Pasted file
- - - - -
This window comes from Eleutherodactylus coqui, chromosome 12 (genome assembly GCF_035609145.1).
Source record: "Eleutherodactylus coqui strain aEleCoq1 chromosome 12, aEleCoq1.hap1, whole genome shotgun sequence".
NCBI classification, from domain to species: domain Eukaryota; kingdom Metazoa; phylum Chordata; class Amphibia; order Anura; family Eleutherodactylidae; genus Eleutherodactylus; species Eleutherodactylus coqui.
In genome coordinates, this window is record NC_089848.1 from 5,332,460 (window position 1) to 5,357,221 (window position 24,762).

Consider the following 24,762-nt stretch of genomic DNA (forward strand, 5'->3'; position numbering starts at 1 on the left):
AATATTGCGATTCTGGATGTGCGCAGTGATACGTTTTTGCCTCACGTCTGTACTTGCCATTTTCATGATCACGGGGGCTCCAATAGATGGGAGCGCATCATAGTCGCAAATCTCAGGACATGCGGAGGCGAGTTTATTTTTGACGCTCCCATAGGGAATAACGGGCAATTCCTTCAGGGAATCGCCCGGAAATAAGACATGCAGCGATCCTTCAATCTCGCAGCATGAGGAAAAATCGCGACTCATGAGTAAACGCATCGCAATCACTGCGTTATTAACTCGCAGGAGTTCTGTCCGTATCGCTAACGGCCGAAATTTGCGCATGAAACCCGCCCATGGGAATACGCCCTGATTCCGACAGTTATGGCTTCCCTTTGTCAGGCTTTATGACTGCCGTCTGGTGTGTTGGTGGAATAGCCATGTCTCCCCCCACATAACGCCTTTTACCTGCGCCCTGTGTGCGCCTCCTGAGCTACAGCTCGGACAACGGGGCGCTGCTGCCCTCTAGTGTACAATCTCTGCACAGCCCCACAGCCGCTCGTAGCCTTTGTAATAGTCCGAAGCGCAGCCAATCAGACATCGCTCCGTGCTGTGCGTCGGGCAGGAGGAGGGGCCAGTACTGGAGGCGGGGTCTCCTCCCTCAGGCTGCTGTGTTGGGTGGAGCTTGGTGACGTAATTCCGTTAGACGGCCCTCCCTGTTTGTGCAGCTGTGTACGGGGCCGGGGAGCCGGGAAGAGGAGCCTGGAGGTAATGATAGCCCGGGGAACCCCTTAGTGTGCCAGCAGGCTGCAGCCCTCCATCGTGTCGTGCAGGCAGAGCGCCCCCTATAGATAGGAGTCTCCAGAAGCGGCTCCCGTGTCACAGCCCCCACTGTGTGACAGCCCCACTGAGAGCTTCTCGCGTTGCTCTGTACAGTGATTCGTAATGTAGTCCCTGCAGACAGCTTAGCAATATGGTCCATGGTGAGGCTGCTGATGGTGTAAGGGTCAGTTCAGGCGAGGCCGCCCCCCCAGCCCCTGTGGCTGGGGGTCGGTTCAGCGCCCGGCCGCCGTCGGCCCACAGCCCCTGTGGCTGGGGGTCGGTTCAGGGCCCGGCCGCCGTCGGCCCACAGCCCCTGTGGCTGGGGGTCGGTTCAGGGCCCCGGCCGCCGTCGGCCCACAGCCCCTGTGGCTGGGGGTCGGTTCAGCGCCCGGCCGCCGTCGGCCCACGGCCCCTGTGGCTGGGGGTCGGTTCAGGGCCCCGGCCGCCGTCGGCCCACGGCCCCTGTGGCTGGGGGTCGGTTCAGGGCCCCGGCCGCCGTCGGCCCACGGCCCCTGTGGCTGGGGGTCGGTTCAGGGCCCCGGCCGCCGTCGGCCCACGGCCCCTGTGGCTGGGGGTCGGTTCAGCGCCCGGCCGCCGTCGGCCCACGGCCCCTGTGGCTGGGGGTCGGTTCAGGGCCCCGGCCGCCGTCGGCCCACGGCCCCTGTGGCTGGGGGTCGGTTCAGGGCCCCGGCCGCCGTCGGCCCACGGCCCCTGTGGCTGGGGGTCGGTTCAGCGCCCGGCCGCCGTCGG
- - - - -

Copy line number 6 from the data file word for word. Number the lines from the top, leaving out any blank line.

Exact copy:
AATATTGCGATTCTGGATGTGCGCAGTGATACGTTTTTGCCTCACGTCTGTACTTGCCATTTTCATGATCACGGGGGCTCCAATAGATGGGAGCGCATCATAGTCGCAAATCTCAGGACATGCGGAGGCGAGTTTATTTTTGACGCTCCCATAGGGAATAACGGGCAATTCCTTCAGGGAATCGCCCGGAAATAAGACATGCAGCGATCCTTCAATCTCGCAGCATGAGGAAAAATCGCGACTCATGAGTAAACGCATCGCAATCACTGCGTTATTAACTCGCAGGAGTTCTGTCCGTATCGCTAACGGCCGAAATTTGCGCATGAAACCCGCCCATGGGAATACGCCCTGATTCCGACAGTTATGGCTTCCCTTTGTCAGGCTTTATGACTGCCGTCTGGTGTGTTGGTGGAATAGCCATGTCTCCCCCCACATAACGCCTTTTACCTGCGCCCTGTGTGCGCCTCCTGAGCTACAGCTCGGACAACGGGGCGCTGCTGCCCTCTAGTGTACAATCTCTGCACAGCCCCACAGCCGCTCGTAGCCTTTGTAATAGTCCGAAGCGCAGCCAATCAGACATCGCTCCGTGCTGTGCGTCGGGCAGGAGGAGGGGCCAGTACTGGAGGCGGGGTCTCCTCCCTCAGGCTGCTGTGTTGGGTGGAGCTTGGTGACGTAATTCCGTTAGACGGCCCTCCCTGTTTGTGCAGCTGTGTACGGGGCCGGGGAGCCGGGAAGAGGAGCCTGGAGGTAATGATAGCCCGGGGAACCCCTTAGTGTGCCAGCAGGCTGCAGCCCTCCATCGTGTCGTGCAGGCAGAGCGCCCCCTATAGATAGGAGTCTCCAGAAGCGGCTCCCGTGTCACAGCCCCCACTGTGTGACAGCCCCACTGAGAGCTTCTCGCGTTGCTCTGTACAGTGATTCGTAATGTAGTCCCTGCAGACAGCTTAGCAATATGGTCCATGGTGAGGCTGCTGATGGTGTAAGGGTCAGTTCAGGCGAGGCCGCCCCCCCAGCCCCTGTGGCTGGGGGTCGGTTCAGCGCCCGGCCGCCGTCGGCCCACAGCCCCTGTGGCTGGGGGTCGGTTCAGGGCCCGGCCGCCGTCGGCCCACAGCCCCTGTGGCTGGGGGTCGGTTCAGGGCCCCGGCCGCCGTCGGCCCACAGCCCCTGTGGCTGGGGGTCGGTTCAGCGCCCGGCCGCCGTCGGCCCACGGCCCCTGTGGCTGGGGGTCGGTTCAGGGCCCCGGCCGCCGTCGGCCCACGGCCCCTGTGGCTGGGGGTCGGTTCAGGGCCCCGGCCGCCGTCGGCCCACGGCCCCTGTGGCTGGGGGTCGGTTCAGGGCCCCGGCCGCCGTCGGCCCACGGCCCCTGTGGCTGGGGGTCGGTTCAGCGCCCGGCCGCCGTCGGCCCACGGCCCCTGTGGCTGGGGGTCGGTTCAGGGCCCCGGCCGCCGTCGGCCCACGGCCCCTGTGGCTGGGGGTCGGTTCAGGGCCCCGGCCGCCGTCGGCCCACGGCCCCTGTGGCTGGGGGTCGGTTCAGCGCCCGGCCGCCGTCGG